Irving Langmuir was
born in Brooklyn, New York, on January 31, 1881. Langmuir was educated
in the public schools of New York and also in Paris, France. He earned
a Bachelor of Science from the Columbia University School of Mines and
a Ph.D. in chemistry from the University of Gottingen in Germany. His
first professional position was as an instructor of chemistry at Stevens
Institute in Hoboken, New Jersey, from 1906 to 1909.
there he moved to the General Electric Research Laboratory in Schenectady,
New York. What began as a summer job blossomed into a career with the
company that lasted the rest of his life. While at General Electric, Langmuir
received 63 patents and was awarded the 1932 Nobel Prize for Chemistry,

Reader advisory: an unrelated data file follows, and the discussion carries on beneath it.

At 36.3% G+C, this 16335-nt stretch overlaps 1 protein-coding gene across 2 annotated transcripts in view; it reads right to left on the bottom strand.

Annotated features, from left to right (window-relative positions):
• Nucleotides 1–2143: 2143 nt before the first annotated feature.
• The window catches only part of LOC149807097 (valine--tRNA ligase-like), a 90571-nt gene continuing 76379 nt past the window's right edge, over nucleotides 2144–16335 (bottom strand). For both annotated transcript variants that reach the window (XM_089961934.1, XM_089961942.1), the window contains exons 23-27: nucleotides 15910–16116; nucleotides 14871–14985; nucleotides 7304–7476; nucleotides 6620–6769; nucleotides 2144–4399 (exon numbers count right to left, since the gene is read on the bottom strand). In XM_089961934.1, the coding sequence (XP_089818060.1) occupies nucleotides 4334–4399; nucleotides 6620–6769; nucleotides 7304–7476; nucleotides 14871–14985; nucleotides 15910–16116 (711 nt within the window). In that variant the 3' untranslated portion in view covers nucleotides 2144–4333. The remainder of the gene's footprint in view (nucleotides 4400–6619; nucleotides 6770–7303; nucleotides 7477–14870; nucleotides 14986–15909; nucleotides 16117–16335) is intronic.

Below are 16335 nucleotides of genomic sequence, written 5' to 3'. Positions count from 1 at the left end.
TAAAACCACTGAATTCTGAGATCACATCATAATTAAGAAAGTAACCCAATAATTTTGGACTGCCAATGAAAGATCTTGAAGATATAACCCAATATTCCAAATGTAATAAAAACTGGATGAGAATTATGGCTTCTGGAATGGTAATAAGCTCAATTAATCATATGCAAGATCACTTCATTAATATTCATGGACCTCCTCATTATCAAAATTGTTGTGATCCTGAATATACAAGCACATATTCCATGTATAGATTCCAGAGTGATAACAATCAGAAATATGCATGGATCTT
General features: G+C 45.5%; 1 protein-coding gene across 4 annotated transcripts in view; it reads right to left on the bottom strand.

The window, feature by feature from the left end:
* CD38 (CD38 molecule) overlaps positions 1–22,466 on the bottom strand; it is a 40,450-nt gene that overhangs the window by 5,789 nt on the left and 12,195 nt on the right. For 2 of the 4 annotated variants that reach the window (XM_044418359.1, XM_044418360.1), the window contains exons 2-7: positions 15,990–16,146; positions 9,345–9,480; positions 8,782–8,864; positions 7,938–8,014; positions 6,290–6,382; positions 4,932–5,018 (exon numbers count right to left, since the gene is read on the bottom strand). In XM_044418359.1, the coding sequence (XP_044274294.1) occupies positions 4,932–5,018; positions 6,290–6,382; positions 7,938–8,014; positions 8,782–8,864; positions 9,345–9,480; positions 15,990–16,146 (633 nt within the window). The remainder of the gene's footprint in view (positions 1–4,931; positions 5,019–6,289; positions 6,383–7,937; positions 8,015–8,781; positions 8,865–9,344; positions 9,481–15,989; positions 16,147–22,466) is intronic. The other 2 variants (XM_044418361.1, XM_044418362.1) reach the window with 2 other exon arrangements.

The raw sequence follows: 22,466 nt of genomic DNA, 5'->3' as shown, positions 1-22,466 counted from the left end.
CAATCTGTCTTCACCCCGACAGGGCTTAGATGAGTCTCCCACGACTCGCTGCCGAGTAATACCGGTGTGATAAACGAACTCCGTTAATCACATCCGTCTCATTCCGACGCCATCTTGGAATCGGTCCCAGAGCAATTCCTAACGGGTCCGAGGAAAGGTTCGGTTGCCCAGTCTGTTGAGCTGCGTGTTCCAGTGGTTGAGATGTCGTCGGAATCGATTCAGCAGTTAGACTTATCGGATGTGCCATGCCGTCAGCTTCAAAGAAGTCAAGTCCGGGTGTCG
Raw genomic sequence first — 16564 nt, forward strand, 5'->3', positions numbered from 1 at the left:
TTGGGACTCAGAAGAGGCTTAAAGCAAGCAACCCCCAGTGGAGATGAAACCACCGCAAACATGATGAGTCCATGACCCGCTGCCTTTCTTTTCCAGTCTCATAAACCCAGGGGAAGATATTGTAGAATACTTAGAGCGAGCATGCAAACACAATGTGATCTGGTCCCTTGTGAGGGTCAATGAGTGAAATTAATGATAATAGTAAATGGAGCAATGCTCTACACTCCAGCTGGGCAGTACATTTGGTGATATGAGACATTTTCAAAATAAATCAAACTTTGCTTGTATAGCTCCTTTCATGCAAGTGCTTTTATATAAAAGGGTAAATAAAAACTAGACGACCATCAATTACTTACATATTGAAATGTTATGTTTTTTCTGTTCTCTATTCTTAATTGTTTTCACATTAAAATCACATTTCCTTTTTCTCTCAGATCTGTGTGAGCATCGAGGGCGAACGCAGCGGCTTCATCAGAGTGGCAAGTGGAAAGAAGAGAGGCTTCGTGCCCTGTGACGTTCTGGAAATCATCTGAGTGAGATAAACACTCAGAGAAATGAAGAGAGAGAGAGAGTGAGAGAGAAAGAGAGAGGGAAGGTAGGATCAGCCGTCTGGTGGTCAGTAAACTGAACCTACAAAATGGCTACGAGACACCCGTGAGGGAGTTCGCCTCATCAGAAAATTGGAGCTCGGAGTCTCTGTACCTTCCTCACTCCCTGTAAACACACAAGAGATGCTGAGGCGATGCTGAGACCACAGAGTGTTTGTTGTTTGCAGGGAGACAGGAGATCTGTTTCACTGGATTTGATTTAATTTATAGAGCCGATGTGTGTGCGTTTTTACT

as well as numerous other honors. His initial research at General Electric
involved low-pressure chemical reactions and the study of the emission
of electrons by hot filaments in a vacuum. This work led directly to the
invention of the high-vacuum electron tube in 1912 and the gas-filled
incandescent lamp in 1913. Langmuir was responsible for many basic scientific
discoveries, which played a strong role in the development of commercial
electrical products as well as in military and general scientific areas.
He made major contributions to atomic theory and the understanding of
atomic structure. His experiments with oil films on water resulted in
the development of two-dimensional or surface chemistry.
In World War II,
Langmuir was one of the key advisers in the national defense and wartime
scientific research programs, contributing to the development of radar
for use by the British and United States armed. Langmuir died at the age
of 76 on August 16, 1957.